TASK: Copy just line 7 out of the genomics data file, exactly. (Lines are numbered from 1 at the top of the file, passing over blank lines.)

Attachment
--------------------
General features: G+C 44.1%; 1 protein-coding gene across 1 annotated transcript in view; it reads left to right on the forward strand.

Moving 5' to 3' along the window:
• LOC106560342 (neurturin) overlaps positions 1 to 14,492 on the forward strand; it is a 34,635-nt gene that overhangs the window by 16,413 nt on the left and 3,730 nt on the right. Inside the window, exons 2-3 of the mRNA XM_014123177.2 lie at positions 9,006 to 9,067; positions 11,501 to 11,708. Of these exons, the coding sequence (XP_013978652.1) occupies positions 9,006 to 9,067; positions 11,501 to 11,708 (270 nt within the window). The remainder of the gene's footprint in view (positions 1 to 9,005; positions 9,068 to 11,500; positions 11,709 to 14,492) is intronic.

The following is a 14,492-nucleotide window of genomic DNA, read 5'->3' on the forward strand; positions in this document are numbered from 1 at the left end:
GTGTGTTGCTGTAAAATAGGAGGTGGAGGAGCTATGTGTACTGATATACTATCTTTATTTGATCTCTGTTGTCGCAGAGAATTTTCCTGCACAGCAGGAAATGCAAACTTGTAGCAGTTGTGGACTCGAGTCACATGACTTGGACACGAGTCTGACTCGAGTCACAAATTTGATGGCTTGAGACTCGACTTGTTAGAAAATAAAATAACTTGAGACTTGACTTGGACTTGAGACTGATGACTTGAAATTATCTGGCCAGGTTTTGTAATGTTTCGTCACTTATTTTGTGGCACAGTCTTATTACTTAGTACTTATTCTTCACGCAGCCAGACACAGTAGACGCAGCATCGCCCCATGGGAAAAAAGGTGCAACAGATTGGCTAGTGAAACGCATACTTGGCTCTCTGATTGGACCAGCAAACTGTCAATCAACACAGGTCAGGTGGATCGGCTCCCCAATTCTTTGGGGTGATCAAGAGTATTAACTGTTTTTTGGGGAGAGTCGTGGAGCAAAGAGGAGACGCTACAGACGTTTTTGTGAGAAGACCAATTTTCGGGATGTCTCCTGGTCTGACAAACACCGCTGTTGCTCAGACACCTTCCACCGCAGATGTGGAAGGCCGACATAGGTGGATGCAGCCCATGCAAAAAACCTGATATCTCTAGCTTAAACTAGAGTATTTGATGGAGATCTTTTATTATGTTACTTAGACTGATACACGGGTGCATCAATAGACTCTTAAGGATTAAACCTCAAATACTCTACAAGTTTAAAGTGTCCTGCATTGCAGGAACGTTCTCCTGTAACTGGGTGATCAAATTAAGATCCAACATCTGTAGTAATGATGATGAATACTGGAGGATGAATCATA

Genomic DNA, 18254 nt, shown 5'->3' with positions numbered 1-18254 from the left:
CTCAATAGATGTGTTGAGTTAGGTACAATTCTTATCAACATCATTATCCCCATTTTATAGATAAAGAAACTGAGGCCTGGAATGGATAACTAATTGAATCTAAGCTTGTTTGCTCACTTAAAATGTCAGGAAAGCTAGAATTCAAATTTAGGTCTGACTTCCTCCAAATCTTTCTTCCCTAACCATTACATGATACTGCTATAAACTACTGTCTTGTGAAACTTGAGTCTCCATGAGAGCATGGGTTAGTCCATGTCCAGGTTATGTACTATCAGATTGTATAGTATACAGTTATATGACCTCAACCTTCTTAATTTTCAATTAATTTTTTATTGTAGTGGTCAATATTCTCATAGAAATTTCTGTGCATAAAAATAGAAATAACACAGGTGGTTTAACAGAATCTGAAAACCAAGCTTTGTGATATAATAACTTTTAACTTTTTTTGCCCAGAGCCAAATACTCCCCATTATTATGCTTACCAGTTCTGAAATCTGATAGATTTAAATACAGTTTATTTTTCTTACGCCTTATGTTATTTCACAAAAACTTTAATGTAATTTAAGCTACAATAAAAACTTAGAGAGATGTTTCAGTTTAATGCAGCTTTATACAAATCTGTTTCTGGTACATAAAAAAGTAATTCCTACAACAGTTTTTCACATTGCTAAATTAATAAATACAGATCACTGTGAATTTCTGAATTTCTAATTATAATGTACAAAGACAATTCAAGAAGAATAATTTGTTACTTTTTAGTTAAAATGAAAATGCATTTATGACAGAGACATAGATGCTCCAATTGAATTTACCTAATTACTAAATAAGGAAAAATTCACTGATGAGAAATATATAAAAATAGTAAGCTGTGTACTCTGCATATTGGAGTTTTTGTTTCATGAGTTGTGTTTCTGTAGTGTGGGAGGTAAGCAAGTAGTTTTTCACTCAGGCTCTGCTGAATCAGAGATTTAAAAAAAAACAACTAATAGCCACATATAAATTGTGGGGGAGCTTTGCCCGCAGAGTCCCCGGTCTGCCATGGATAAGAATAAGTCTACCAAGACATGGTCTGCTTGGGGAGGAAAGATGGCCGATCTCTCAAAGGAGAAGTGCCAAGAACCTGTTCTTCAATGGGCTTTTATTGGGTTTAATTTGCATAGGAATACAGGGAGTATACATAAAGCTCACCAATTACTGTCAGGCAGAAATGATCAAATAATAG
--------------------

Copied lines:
CTCAATAGATGTGTTGAGTTAGGTACAATTCTTATCAACATCATTATCCCCATTTTATAGATAAAGAAACTGAGGCCTGGAATGGATAACTAATTGAATCTAAGCTTGTTTGCTCACTTAAAATGTCAGGAAAGCTAGAATTCAAATTTAGGTCTGACTTCCTCCAAATCTTTCTTCCCTAACCATTACATGATACTGCTATAAACTACTGTCTTGTGAAACTTGAGTCTCCATGAGAGCATGGGTTAGTCCATGTCCAGGTTATGTACTATCAGATTGTATAGTATACAGTTATATGACCTCAACCTTCTTAATTTTCAATTAATTTTTTATTGTAGTGGTCAATATTCTCATAGAAATTTCTGTGCATAAAAATAGAAATAACACAGGTGGTTTAACAGAATCTGAAAACCAAGCTTTGTGATATAATAACTTTTAACTTTTTTTGCCCAGAGCCAAATACTCCCCATTATTATGCTTACCAGTTCTGAAATCTGATAGATTTAAATACAGTTTATTTTTCTTACGCCTTATGTTATTTCACAAAAACTTTAATGTAATTTAAGCTACAATAAAAACTTAGAGAGATGTTTCAGTTTAATGCAGCTTTATACAAATCTGTTTCTGGTACATAAAAAAGTAATTCCTACAACAGTTTTTCACATTGCTAAATTAATAAATACAGATCACTGTGAATTTCTGAATTTCTAATTATAATGTACAAAGACAATTCAAGAAGAATAATTTGTTACTTTTTAGTTAAAATGAAAATGCATTTATGACAGAGACATAGATGCTCCAATTGAATTTACCTAATTACTAAATAAGGAAAAATTCACTGATGAGAAATATATAAAAATAGTAAGCTGTGTACTCTGCATATTGGAGTTTTTGTTTCATGAGTTGTGTTTCTGTAGTGTGGGAGGTAAGCAAGTAGTTTTTCACTCAGGCTCTGCTGAATCAGAGATTTAAAAAAAAACAACTAATAGCCACATATAAATTGTGGGGGAGCTTTGCCCGCAGAGTCCCCGGTCTGCCATGGATAAGAATAAGTCTACCAAGACATGGTCTGCTTGGGGAGGAAAGATGGCCGATCTCTCAAAGGAGAAGTGCCAAGAACCTGTTCTTCAATGGGCTTTTATTGGGTTTAATTTGCATAGGAATACAGGGAGTATACATAAAGCTCACCAATTACTGTCAGGCAGAAATGATCAAATAATAG